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At the heart of general practice since 1960

GPs cannot offer enough appointments and services without improving premises

The Government must invest in building bigger, safer premises if GPs are to meet patients’ needs, argues Dr Peter Holden

The results of one of the most comprehensive surveys and information gathering exercises ever undertaken on the state of GP premises reveals a sad truth: many GP practice buildings are cramped, inadequate and underfunded.

Over 4,700 practices – 47% of the UK total – sent us their views as part of the BMA’s major survey into this topic. Over half said there had been no significant investment of refurbishment in their practice in the last ten years and a number of GPs told us that the funding they had been given was merely touching up around the edges. One GP for example said that a small amount of money had made the premise look better by giving it a new lick of paint, but nothing had been done to address more substantive issues with their practice building.

The impact of this starving of resources is very clear. Almost six out of ten said they had to share consulting rooms or employ hotdesking, with four out of ten saying this limited the access they can provide to patients and had a detrimental impact on the number of appointments available.  The cramped nature of premises meant that almost four out of ten felt they were struggling to deliver basic GP services right now and three out of ten said it scuppered any chance of offering additional services. Almost seven out of ten said they did not have enough room to conduct training or education programmes for staff.

The many GPs who shared their personal experiences about their premises put some flesh on the bones of these statistics. There are practices where admin staff have to work in portkabins. Others have had to madly scramble to consume every square inch for consulting and treatment, cutting back on space for patients to wait in. One practice has to pipe in loud music to their waiting area so that patients don’t overhear consultations in rooms not designed for that purpose. Many, many practices also expressed a consistent frustration that they actually want to provide more services for their patients, but they physically don’t have the room to do so.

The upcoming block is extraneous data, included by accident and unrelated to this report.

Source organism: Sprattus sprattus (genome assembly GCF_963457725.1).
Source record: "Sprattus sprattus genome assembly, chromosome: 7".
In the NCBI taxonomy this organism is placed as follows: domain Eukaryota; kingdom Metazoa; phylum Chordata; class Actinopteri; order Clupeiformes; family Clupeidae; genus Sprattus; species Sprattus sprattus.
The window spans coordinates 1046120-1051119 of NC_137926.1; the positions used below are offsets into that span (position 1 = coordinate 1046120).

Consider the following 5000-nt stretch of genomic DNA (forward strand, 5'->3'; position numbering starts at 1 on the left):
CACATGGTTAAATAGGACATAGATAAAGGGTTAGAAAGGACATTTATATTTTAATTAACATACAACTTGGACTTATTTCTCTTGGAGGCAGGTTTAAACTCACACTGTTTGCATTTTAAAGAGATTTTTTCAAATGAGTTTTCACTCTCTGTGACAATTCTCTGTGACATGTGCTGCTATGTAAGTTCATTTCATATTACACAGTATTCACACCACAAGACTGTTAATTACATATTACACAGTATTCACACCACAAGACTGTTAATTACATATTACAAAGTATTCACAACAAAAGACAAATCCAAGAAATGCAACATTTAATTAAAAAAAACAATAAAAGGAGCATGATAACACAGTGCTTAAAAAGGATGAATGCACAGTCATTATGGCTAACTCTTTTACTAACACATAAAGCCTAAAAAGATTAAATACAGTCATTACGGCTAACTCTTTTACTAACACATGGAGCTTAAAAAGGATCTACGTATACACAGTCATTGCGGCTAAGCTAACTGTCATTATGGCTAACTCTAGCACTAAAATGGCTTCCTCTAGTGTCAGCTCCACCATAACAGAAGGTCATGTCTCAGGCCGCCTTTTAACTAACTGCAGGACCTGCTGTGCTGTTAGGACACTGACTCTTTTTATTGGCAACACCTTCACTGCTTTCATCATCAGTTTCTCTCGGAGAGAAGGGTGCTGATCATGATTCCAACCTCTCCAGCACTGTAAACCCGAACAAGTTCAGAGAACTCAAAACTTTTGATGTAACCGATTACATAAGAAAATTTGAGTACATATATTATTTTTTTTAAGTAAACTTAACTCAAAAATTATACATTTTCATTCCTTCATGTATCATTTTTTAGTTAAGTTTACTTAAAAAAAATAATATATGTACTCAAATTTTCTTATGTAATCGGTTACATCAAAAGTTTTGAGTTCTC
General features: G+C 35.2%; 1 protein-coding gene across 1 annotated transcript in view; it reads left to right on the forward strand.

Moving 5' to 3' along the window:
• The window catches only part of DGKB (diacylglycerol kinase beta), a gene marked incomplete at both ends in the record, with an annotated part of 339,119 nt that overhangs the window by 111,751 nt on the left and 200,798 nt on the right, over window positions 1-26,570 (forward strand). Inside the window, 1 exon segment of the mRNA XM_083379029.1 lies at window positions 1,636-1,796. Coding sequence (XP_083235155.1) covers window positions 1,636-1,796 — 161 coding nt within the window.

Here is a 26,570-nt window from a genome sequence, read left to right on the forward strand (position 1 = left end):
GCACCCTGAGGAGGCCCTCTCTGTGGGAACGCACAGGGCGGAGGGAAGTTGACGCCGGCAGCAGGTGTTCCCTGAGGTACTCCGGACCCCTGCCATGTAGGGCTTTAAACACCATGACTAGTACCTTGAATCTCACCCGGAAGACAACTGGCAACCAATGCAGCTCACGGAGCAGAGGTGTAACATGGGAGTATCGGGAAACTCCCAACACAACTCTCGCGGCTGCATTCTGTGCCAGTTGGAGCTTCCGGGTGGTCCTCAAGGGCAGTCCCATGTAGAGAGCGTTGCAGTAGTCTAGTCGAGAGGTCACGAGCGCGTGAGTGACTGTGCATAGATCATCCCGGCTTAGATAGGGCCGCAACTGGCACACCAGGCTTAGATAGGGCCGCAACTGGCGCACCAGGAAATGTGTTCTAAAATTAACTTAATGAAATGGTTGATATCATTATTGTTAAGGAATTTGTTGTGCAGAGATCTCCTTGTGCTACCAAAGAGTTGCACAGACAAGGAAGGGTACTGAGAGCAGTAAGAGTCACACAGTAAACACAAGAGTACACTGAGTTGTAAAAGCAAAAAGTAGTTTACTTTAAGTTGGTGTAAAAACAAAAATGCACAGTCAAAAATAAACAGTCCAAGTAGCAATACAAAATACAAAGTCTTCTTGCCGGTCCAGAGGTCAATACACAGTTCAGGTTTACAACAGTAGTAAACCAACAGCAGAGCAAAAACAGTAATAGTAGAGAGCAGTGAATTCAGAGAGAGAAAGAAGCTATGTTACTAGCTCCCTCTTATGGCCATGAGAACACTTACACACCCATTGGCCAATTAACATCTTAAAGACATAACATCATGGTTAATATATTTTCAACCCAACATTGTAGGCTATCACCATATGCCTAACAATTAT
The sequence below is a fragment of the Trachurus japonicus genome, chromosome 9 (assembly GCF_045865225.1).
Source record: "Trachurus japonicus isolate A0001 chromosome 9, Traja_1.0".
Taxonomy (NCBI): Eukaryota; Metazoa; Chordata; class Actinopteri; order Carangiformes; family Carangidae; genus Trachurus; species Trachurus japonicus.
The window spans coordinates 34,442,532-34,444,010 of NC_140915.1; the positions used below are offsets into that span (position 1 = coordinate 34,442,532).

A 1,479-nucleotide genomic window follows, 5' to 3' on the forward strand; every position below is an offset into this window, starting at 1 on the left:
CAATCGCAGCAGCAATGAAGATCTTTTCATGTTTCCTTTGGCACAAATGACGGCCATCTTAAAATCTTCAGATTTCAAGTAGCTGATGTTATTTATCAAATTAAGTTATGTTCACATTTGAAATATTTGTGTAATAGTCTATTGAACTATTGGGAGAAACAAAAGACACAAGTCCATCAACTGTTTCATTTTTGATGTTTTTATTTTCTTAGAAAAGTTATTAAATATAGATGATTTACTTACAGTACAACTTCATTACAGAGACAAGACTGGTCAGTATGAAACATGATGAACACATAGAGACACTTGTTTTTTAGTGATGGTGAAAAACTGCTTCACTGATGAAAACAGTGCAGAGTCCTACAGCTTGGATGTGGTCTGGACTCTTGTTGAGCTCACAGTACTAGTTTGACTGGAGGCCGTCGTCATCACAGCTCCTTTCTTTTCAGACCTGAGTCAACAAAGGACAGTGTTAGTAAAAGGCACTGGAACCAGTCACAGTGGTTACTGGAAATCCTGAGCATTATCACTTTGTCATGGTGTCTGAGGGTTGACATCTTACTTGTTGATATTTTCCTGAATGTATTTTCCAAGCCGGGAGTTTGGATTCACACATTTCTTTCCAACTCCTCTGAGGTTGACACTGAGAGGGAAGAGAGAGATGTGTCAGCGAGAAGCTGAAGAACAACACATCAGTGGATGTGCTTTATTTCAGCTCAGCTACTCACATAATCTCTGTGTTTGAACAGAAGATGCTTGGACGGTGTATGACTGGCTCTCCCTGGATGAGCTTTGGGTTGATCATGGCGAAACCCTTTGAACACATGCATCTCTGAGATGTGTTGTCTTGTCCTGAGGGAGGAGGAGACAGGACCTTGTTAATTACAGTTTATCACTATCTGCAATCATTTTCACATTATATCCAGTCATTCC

What we are seeing is the result of decades of neglect. Many practices were opened in a different age when there were designed to cater for smaller patient populations. We are now in a changed world where GP services are under pressure from rising patient demand, falling resources and the need for more complicated, intensive treatments for our ageing population. Time has stood still for GP premise while everything has changed around them.

What we need to do is recognise that this situation can’t go on. We cannot stand by and allow practices to burst at the seams. The Government needs to listen to the BMA’s Your GP Cares campaign and look at real, sustained investment in GP premises that allows us to fight their modern challenges. 

To try and push this forward, we have organised a special seminar today with the key stakeholders, which includes Health Minister Lord Howe and senior policymakers from the Department of Health, NHS England, NHS Property Services, NHS Clinical Commissioners and the Primary Care Premises Forum.

This will not be an easy battle to win, but the BMA will continue to make it clear that if we want GPs to be able to go on delivery care, they are going to need GP buildings to be brought up to scratch and not left to collapse.

Dr Peter Holden is a Matlock GP and a member of the GPC for 33 years. The views are his own.


Readers' comments (1)

  • Premises may be an issue but if you have too many patients nd not enough GP's, you could work in a castle and not cope. Demand outstrips supply.

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